THE Queen Alexandra Hospital will take part in a new clinical trial aiming to reduce the impact of side-effects associated with breast cancer treatment.
The trial will investigate how cognitive behavioural therapy (CBT) can be used to treat patients who are experiencing hot flushes and night sweats.
Both are common side effects of treatments such as chemotherapy and anti-hormone drugs.
Researchers have shown CBT, a type of ‘talking therapy’, helps women regain control over the symptoms.
The hospital is one of six across the UK taking part in the trial, which will involve up to 160 women undergoing breast cancer treatment.
Maria Noblet, consultant nurse at the QA Hospital, said: ‘We are delighted that the hospital is participating in this trial, and hope it can make a real difference to patients in the region who are experiencing hot flushes and night sweats as a side-effect of their breast cancer treatment.
We look forward to the results of this trial, and hope that it will enable much wider access to CBT among breast cancer patients.Maria Noblet, consultant nurse at the QA Hospital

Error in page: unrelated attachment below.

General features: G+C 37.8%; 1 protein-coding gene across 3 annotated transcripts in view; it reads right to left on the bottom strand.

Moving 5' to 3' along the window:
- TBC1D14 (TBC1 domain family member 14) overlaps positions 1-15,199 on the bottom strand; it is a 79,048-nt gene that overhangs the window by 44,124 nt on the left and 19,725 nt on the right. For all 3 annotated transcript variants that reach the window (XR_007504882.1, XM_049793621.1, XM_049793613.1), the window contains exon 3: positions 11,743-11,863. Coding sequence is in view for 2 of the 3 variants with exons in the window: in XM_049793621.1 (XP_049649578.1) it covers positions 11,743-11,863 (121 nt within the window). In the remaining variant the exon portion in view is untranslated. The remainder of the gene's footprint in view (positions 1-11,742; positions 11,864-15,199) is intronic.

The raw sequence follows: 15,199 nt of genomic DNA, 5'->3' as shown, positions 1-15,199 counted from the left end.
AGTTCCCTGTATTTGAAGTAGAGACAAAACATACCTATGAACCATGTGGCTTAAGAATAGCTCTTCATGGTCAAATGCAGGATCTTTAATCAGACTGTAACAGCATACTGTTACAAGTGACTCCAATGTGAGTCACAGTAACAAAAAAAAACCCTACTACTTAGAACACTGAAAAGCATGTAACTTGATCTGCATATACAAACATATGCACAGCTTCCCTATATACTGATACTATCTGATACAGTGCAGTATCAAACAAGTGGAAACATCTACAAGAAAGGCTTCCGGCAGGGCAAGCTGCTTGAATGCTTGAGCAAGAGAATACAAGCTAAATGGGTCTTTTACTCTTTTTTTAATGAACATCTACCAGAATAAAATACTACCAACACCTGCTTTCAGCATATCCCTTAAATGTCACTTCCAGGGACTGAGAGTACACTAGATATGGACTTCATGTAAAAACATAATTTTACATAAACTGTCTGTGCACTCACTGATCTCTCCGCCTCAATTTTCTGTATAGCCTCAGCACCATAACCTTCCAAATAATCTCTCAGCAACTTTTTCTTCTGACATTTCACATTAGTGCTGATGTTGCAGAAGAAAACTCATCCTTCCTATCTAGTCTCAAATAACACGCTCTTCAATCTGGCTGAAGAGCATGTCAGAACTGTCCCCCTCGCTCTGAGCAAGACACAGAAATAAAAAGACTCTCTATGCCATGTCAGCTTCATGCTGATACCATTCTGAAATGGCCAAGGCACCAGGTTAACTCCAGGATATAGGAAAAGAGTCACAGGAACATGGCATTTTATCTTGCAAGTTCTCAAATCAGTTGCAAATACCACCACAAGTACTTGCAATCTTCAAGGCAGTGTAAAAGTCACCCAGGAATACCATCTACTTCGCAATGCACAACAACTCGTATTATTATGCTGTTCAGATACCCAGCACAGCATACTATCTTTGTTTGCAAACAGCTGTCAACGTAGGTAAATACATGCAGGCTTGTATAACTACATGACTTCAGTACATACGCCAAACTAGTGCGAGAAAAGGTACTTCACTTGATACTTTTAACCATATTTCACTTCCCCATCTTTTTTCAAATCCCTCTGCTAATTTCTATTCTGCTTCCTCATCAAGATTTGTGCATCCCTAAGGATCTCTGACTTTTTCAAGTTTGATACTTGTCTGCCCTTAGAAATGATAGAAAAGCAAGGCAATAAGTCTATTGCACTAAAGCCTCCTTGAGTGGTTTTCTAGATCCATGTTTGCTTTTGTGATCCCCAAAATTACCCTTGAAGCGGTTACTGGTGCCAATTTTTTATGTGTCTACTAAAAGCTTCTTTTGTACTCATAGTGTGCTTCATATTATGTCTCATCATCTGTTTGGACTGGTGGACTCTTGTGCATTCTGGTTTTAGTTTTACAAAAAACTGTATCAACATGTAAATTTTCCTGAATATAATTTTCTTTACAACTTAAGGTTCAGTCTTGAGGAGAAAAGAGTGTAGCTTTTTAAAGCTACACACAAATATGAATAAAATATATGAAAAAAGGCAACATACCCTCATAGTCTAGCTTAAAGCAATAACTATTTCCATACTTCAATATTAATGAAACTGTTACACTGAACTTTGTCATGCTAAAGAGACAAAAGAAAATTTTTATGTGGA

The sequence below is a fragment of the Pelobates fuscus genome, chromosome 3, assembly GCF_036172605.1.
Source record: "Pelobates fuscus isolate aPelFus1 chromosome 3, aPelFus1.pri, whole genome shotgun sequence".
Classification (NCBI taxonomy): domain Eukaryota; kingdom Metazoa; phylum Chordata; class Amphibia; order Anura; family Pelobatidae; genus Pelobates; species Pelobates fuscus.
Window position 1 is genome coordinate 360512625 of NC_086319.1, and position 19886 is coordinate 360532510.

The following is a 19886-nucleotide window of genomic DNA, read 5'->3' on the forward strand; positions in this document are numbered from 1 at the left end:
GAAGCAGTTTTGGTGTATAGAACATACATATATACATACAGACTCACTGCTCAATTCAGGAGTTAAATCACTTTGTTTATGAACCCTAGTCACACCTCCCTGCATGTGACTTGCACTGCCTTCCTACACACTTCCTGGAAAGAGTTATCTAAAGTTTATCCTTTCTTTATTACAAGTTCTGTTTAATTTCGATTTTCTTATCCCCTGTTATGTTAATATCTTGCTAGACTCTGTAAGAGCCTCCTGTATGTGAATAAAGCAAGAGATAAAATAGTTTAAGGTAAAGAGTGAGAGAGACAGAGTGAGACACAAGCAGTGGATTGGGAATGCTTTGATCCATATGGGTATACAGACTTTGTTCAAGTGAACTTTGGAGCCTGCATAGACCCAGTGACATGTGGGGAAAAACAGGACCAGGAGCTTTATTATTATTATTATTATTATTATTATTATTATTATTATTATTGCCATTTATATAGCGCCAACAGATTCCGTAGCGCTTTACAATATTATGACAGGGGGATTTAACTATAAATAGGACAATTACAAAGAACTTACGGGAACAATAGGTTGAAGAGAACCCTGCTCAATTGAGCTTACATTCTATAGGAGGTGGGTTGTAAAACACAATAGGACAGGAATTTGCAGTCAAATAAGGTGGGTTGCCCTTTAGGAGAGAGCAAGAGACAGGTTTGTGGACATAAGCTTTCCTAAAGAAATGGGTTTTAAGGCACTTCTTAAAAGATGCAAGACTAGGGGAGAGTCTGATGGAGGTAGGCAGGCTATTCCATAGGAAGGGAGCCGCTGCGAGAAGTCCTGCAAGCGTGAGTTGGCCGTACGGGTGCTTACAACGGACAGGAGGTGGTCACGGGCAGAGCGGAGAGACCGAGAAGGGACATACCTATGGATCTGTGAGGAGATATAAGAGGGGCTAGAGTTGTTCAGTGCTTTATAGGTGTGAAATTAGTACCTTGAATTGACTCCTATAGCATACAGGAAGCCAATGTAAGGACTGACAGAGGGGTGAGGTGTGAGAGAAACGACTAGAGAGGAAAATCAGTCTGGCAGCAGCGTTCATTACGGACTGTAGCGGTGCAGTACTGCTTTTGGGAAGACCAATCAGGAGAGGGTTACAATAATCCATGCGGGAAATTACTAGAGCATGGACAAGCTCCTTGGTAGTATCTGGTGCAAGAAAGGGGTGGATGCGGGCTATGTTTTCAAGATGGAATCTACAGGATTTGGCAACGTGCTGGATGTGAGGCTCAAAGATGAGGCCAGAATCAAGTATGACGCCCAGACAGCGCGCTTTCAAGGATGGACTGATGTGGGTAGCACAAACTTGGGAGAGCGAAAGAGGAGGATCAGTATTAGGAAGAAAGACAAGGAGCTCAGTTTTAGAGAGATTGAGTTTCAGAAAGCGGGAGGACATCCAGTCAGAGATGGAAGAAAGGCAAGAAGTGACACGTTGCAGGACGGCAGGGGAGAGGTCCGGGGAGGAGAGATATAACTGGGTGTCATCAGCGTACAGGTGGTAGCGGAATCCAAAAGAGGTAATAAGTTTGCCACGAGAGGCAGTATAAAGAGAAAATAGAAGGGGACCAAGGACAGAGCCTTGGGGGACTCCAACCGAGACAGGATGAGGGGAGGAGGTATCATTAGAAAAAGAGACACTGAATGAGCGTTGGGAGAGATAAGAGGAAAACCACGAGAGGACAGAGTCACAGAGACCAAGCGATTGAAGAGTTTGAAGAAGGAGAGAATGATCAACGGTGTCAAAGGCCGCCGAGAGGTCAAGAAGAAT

‘We look forward to the results of this trial, and hope that it will enable much wider access to CBT among breast cancer patients.’
Hormone replacement therapy (HRT), normally offered to women experiencing hot flushes during the menopause, cannot be used by breast cancer patients as it can increase the risk of the disease returning.
The side effects are also often more extreme and long-lasting in cancer patients than those experienced in natural menopause.
Currently CBT can only be given to groups by trained clinical psychologists and there is nothing considered a universal gold standard for breast cancer treatment, so support to help patients manage symptoms varies across the country.
The three-year trial, led by Professor Deborah Fenlon from Swansea University, will investigate whether the same CBT can be delivered effectively by local breast cancer nurses.
Baroness Delyth Morgan, chief executive of charity Breast Cancer Now which has provided £300,000 in research funding, said CBT was a ‘valuable, cost-effective’ way to manage side effects.
Half of women in the trial will receive group CBT from a breast cancer nurse, and the other half will whatever support they would normally receive.
Any women being treated at the QA Hospital who are experiencing the side effects are encouraged to ask their nurse about the study.